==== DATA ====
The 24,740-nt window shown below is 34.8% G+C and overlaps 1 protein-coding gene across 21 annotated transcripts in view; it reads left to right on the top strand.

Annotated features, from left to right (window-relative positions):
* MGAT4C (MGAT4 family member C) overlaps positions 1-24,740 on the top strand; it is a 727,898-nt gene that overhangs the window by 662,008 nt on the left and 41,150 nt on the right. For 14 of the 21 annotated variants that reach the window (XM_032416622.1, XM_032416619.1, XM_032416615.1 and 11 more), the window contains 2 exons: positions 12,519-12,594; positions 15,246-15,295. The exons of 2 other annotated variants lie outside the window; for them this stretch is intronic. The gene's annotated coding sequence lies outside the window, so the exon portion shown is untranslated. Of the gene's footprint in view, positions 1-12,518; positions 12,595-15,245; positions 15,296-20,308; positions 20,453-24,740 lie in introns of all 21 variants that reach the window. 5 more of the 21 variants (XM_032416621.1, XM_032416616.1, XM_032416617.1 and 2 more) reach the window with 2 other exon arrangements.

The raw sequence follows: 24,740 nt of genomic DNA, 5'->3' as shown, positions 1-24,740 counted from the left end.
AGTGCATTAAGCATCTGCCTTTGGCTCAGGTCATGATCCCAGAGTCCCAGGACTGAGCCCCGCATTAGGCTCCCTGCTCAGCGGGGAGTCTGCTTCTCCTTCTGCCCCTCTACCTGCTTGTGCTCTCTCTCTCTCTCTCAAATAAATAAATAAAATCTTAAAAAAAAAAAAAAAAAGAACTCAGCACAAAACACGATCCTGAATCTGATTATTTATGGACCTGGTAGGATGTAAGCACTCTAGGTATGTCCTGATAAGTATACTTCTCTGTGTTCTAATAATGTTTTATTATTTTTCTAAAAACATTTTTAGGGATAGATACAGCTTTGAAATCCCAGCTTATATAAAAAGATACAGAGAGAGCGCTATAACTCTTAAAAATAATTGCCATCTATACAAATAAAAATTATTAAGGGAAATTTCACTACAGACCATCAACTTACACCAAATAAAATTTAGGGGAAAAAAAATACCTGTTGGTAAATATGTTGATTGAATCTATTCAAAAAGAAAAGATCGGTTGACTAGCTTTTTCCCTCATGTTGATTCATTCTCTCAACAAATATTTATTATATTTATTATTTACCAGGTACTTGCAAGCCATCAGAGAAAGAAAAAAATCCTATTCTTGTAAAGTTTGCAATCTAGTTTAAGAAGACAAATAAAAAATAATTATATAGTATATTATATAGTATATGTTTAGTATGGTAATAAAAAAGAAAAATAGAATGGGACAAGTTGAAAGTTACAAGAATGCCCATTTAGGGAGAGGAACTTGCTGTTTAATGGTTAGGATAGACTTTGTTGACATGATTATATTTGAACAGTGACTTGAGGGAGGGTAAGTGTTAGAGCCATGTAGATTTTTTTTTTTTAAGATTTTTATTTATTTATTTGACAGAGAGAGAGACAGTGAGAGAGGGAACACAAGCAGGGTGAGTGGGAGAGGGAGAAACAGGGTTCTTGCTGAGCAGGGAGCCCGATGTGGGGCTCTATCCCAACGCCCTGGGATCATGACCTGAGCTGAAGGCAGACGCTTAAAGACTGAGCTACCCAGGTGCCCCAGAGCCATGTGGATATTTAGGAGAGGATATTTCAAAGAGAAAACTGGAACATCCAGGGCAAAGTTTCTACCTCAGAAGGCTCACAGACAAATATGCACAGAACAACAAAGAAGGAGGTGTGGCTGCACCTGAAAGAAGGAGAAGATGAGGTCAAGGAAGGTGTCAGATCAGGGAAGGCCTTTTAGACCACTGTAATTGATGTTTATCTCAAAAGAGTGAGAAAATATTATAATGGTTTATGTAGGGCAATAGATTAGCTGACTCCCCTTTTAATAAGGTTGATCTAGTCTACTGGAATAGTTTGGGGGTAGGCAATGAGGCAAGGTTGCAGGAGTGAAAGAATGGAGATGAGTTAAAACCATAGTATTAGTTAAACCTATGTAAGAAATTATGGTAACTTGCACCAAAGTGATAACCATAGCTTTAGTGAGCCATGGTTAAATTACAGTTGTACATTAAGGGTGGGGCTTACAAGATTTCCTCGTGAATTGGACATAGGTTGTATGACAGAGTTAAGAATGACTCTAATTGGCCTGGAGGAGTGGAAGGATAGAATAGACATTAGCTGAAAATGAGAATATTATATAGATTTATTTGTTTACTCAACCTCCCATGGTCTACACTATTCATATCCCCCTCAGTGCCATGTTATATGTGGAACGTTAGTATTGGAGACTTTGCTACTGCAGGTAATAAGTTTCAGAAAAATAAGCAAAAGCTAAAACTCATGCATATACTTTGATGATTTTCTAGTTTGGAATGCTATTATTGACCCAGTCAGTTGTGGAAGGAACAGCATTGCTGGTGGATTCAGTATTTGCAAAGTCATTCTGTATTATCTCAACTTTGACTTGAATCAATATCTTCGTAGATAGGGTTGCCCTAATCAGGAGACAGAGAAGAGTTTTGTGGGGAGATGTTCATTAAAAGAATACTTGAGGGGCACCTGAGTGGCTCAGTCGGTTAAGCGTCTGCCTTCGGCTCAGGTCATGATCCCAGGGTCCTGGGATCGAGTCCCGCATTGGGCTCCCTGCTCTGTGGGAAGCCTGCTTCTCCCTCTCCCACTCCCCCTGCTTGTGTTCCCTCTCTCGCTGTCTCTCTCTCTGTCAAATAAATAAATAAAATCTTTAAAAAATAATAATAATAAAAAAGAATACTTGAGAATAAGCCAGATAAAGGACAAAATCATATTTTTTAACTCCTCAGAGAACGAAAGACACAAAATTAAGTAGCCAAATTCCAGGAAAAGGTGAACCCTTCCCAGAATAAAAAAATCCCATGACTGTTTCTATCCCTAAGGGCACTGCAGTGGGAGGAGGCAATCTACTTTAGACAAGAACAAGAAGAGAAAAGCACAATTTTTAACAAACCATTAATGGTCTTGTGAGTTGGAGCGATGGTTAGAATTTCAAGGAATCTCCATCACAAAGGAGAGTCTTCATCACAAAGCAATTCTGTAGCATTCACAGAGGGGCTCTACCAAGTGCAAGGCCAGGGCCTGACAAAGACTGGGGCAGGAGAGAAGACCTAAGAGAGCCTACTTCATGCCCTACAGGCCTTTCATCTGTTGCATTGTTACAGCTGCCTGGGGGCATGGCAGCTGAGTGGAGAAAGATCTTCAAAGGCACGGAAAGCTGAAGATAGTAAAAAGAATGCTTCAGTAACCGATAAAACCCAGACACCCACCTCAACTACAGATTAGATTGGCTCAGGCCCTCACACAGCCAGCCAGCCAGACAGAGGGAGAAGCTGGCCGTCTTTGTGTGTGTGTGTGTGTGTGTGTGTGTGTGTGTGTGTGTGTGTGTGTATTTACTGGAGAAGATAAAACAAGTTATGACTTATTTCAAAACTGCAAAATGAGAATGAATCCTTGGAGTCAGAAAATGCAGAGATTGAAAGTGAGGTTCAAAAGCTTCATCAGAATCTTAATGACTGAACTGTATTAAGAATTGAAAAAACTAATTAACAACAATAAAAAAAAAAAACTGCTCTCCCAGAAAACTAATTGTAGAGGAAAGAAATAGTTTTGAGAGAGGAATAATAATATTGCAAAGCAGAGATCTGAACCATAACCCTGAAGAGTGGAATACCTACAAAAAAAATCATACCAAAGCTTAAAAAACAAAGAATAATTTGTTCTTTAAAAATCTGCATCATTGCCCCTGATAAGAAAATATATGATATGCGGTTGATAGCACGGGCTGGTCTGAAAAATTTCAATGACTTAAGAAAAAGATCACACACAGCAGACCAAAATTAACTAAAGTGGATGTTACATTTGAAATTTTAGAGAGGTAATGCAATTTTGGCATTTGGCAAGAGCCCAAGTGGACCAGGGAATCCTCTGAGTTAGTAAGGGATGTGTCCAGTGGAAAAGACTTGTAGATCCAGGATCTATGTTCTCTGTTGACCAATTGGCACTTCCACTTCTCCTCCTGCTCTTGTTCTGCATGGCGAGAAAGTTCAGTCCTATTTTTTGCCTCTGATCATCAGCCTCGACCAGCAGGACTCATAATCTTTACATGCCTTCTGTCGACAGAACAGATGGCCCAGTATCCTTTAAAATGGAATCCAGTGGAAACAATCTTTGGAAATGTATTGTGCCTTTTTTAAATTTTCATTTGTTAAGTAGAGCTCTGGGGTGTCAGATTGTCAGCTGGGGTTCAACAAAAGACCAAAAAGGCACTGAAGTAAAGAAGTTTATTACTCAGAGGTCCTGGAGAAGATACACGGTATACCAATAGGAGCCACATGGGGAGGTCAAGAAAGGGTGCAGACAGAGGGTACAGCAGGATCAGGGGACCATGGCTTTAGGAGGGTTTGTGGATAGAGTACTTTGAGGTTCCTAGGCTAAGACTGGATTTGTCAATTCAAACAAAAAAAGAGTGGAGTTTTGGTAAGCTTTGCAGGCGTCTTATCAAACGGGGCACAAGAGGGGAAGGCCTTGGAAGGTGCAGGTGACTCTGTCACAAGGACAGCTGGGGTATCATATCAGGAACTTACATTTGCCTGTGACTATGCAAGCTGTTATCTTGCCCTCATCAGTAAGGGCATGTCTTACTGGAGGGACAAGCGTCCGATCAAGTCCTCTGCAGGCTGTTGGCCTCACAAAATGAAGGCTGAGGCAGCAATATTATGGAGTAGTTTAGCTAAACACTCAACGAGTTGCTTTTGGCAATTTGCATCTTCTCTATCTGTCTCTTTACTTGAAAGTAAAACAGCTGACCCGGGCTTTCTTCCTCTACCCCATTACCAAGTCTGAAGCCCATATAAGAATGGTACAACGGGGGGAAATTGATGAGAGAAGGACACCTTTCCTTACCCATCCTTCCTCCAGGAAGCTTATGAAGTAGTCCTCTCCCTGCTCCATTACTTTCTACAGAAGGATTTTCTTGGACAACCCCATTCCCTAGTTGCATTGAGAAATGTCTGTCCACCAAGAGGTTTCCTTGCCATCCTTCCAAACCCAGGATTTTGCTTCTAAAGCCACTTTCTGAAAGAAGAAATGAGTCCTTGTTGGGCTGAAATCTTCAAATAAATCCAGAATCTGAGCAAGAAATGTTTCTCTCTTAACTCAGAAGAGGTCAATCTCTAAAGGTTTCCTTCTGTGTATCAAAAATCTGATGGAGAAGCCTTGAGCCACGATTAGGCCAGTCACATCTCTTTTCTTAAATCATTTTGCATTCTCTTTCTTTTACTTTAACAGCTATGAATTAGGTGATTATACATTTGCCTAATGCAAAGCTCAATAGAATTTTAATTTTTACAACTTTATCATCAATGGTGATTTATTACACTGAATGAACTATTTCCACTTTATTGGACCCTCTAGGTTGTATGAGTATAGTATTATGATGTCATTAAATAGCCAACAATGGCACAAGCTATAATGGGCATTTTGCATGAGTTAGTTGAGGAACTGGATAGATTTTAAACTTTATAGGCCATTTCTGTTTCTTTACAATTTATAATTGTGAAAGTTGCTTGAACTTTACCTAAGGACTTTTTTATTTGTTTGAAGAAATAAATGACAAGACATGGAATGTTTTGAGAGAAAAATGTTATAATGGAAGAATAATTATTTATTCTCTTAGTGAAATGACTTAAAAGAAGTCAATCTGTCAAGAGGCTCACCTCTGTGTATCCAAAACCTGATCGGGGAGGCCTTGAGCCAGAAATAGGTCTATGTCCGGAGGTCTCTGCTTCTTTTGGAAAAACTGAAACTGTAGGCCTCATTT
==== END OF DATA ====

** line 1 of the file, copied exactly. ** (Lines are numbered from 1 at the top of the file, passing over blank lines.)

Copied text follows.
The 24,740-nt window shown below is 34.8% G+C and overlaps 1 protein-coding gene across 21 annotated transcripts in view; it reads left to right on the top strand.